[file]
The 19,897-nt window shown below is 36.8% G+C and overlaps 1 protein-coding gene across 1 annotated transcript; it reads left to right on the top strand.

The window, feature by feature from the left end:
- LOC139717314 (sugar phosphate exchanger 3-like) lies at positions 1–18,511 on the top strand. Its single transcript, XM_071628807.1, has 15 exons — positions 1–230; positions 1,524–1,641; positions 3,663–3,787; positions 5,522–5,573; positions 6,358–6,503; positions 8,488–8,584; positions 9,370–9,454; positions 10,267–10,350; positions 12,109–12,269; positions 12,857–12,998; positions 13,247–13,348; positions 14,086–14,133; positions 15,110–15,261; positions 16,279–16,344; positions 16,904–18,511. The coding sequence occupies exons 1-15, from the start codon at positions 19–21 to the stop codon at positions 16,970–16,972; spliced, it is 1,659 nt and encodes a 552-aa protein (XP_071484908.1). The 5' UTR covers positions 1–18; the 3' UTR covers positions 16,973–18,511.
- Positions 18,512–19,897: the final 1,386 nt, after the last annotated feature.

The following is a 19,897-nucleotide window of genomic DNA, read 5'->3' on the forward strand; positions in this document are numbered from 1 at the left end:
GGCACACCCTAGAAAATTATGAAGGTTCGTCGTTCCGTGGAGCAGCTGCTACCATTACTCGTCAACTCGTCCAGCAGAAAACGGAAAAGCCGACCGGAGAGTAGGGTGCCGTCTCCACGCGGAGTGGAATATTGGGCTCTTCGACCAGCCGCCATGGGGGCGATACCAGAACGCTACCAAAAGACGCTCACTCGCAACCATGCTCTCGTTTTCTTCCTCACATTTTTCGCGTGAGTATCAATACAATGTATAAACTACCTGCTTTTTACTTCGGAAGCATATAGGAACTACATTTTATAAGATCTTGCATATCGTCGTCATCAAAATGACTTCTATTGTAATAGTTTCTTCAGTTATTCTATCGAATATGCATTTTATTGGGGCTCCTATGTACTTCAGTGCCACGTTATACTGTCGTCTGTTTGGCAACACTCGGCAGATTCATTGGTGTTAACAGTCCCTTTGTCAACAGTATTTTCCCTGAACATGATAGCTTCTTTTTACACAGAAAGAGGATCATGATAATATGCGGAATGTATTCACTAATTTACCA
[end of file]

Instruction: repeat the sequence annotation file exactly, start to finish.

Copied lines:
The 19,897-nt window shown below is 36.8% G+C and overlaps 1 protein-coding gene across 1 annotated transcript; it reads left to right on the top strand.

The window, feature by feature from the left end:
- LOC139717314 (sugar phosphate exchanger 3-like) lies at positions 1–18,511 on the top strand. Its single transcript, XM_071628807.1, has 15 exons — positions 1–230; positions 1,524–1,641; positions 3,663–3,787; positions 5,522–5,573; positions 6,358–6,503; positions 8,488–8,584; positions 9,370–9,454; positions 10,267–10,350; positions 12,109–12,269; positions 12,857–12,998; positions 13,247–13,348; positions 14,086–14,133; positions 15,110–15,261; positions 16,279–16,344; positions 16,904–18,511. The coding sequence occupies exons 1-15, from the start codon at positions 19–21 to the stop codon at positions 16,970–16,972; spliced, it is 1,659 nt and encodes a 552-aa protein (XP_071484908.1). The 5' UTR covers positions 1–18; the 3' UTR covers positions 16,973–18,511.
- Positions 18,512–19,897: the final 1,386 nt, after the last annotated feature.

The following is a 19,897-nucleotide window of genomic DNA, read 5'->3' on the forward strand; positions in this document are numbered from 1 at the left end:
GGCACACCCTAGAAAATTATGAAGGTTCGTCGTTCCGTGGAGCAGCTGCTACCATTACTCGTCAACTCGTCCAGCAGAAAACGGAAAAGCCGACCGGAGAGTAGGGTGCCGTCTCCACGCGGAGTGGAATATTGGGCTCTTCGACCAGCCGCCATGGGGGCGATACCAGAACGCTACCAAAAGACGCTCACTCGCAACCATGCTCTCGTTTTCTTCCTCACATTTTTCGCGTGAGTATCAATACAATGTATAAACTACCTGCTTTTTACTTCGGAAGCATATAGGAACTACATTTTATAAGATCTTGCATATCGTCGTCATCAAAATGACTTCTATTGTAATAGTTTCTTCAGTTATTCTATCGAATATGCATTTTATTGGGGCTCCTATGTACTTCAGTGCCACGTTATACTGTCGTCTGTTTGGCAACACTCGGCAGATTCATTGGTGTTAACAGTCCCTTTGTCAACAGTATTTTCCCTGAACATGATAGCTTCTTTTTACACAGAAAGAGGATCATGATAATATGCGGAATGTATTCACTAATTTACCA